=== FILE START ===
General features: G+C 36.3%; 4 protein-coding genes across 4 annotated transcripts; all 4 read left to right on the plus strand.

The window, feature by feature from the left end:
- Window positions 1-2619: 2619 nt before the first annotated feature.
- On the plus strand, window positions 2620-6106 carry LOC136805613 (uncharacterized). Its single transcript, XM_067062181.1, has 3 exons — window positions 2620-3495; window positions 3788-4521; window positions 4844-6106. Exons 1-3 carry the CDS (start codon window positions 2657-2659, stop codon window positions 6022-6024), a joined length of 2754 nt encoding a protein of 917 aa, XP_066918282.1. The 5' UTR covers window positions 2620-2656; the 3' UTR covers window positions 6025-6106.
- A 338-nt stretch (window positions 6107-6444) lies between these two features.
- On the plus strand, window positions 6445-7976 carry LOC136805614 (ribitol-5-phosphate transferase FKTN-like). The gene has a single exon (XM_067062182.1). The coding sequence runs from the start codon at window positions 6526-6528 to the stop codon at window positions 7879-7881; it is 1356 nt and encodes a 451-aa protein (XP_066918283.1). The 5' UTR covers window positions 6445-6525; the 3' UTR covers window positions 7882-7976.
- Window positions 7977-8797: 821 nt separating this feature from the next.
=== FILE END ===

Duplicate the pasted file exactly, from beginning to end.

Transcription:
General features: G+C 36.3%; 4 protein-coding genes across 4 annotated transcripts; all 4 read left to right on the plus strand.

The window, feature by feature from the left end:
- Window positions 1-2619: 2619 nt before the first annotated feature.
- On the plus strand, window positions 2620-6106 carry LOC136805613 (uncharacterized). Its single transcript, XM_067062181.1, has 3 exons — window positions 2620-3495; window positions 3788-4521; window positions 4844-6106. Exons 1-3 carry the CDS (start codon window positions 2657-2659, stop codon window positions 6022-6024), a joined length of 2754 nt encoding a protein of 917 aa, XP_066918282.1. The 5' UTR covers window positions 2620-2656; the 3' UTR covers window positions 6025-6106.
- A 338-nt stretch (window positions 6107-6444) lies between these two features.
- On the plus strand, window positions 6445-7976 carry LOC136805614 (ribitol-5-phosphate transferase FKTN-like). The gene has a single exon (XM_067062182.1). The coding sequence runs from the start codon at window positions 6526-6528 to the stop codon at window positions 7879-7881; it is 1356 nt and encodes a 451-aa protein (XP_066918283.1). The 5' UTR covers window positions 6445-6525; the 3' UTR covers window positions 7882-7976.
- Window positions 7977-8797: 821 nt separating this feature from the next.